Extracellular Vesicles in the Intrauterine Environment: Challenges and Potential Functions1

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Abstract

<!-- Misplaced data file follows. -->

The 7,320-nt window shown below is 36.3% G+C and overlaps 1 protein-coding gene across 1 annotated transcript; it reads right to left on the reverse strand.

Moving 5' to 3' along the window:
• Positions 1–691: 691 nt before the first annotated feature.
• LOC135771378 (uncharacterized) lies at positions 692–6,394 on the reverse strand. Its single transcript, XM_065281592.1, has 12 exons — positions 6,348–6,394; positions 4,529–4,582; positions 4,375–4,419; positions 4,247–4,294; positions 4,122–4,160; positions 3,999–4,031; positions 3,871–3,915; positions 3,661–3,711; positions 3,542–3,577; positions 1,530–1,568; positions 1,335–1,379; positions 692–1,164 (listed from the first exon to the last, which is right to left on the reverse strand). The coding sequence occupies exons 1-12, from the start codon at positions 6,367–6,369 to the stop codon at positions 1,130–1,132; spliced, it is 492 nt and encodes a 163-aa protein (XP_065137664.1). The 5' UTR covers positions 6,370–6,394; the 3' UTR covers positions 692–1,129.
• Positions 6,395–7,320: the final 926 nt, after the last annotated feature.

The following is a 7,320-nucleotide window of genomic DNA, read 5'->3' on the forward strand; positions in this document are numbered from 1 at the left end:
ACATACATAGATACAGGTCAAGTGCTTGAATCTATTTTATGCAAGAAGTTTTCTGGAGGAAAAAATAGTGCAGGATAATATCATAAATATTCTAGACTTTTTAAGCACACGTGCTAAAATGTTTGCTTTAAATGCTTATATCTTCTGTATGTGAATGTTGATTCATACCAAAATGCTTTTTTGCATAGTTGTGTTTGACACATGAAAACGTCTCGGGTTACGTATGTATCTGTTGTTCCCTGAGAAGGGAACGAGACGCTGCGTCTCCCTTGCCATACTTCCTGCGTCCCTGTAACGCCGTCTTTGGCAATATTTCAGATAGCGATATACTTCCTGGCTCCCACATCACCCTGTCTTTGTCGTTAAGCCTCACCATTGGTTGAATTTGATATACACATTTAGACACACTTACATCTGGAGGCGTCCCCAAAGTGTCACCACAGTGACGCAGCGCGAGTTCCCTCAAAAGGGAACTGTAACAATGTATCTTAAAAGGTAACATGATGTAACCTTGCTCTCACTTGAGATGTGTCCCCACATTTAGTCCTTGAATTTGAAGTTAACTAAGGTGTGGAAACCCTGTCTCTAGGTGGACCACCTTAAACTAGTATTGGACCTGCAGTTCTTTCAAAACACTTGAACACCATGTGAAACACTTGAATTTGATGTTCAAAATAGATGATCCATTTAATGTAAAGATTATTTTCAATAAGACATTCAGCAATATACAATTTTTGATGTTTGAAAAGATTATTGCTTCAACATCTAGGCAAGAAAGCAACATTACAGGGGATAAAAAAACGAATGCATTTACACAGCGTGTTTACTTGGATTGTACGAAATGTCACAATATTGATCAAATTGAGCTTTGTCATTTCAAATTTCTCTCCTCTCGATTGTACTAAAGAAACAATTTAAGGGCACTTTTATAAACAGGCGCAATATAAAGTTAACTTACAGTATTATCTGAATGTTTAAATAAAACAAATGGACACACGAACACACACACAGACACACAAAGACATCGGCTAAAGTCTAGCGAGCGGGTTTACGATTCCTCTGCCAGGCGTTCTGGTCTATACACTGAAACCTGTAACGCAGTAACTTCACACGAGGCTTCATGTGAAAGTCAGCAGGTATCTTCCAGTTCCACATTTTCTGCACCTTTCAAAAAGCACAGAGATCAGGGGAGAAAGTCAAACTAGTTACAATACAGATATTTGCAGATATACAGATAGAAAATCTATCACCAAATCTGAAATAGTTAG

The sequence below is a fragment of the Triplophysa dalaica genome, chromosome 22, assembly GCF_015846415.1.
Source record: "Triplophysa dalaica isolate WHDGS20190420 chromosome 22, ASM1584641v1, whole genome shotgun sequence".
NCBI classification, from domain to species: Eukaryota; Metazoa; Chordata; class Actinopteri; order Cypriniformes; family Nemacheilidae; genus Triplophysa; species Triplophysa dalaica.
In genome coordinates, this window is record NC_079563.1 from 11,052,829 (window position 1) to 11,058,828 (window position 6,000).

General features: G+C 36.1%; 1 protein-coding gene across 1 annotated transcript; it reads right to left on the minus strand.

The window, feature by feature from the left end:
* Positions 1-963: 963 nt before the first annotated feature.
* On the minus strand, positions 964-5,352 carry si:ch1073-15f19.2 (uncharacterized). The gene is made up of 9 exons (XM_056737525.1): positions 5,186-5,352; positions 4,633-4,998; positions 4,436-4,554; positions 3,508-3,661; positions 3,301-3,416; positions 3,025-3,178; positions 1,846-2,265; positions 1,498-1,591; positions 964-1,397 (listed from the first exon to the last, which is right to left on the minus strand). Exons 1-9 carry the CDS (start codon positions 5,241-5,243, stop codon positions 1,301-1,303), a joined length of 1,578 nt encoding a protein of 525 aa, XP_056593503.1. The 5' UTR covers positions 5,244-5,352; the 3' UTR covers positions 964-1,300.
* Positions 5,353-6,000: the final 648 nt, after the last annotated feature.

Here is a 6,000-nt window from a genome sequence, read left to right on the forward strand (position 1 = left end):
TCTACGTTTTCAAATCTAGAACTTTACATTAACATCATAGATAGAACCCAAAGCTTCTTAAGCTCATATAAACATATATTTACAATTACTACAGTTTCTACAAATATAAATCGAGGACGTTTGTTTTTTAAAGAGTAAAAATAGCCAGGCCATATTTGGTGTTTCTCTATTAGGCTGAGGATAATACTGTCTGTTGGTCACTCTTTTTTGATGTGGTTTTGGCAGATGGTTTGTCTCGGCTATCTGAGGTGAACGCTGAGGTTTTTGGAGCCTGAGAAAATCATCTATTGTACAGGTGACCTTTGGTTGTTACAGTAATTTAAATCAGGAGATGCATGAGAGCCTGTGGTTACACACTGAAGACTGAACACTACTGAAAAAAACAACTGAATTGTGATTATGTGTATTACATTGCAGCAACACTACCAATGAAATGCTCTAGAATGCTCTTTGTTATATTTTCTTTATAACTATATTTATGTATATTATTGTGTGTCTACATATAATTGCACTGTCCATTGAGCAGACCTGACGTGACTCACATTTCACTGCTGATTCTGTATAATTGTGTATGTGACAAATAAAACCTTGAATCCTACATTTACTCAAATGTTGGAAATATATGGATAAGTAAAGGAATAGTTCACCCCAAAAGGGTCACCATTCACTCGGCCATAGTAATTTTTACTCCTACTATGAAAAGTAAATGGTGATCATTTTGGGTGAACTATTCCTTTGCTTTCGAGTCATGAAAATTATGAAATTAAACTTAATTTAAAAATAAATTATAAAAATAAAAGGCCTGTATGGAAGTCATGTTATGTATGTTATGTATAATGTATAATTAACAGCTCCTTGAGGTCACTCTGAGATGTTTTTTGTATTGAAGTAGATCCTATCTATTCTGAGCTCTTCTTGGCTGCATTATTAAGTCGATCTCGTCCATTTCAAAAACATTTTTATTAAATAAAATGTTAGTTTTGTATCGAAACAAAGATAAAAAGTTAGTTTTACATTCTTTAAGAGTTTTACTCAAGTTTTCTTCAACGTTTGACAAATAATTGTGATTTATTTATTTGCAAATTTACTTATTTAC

Extracellular vesicles (EVs), including exosomes (30–150 nm) and microvesicles (100–1500 nm), play important roles in mediating cell-cell communication. Such particles package distinct cargo elements, including lipids, proteins, mRNAs, microRNAs, and DNA, that vary depending on the cell of origin and its phenotype. This cargo can be horizontally transferred to target cells where its components can reprogram the recipient cell to modify its function. EVs have been identified within the uterine cavity of women, sheep, and mice, where they contribute to the microenvironment of sperm transport, and of blastocyst and endometrial preparation for implantation. It is likely that exosomes and microvesicles carry different cargo and coordinate different roles in this intrauterine environment. Understanding and defining these subtypes of EVs is important for future functional studies and clinical translation. Here we critically review the various purification and validation procedures for extracellular vesicle analysis and discuss what is known of endometrial-derived exosome cargo and of their hormonal regulation. The current knowledge of the functions of uterine exosomes, with respect to sperm transport and function, and of their actions on trophectodermal cells to promote implantation are summarized and evaluated in their physiological context. Given the potential importance of this form of cell-cell interactions within the reproductive tract, the critical issues discussed will guide new insights in this rapidly expanding field.

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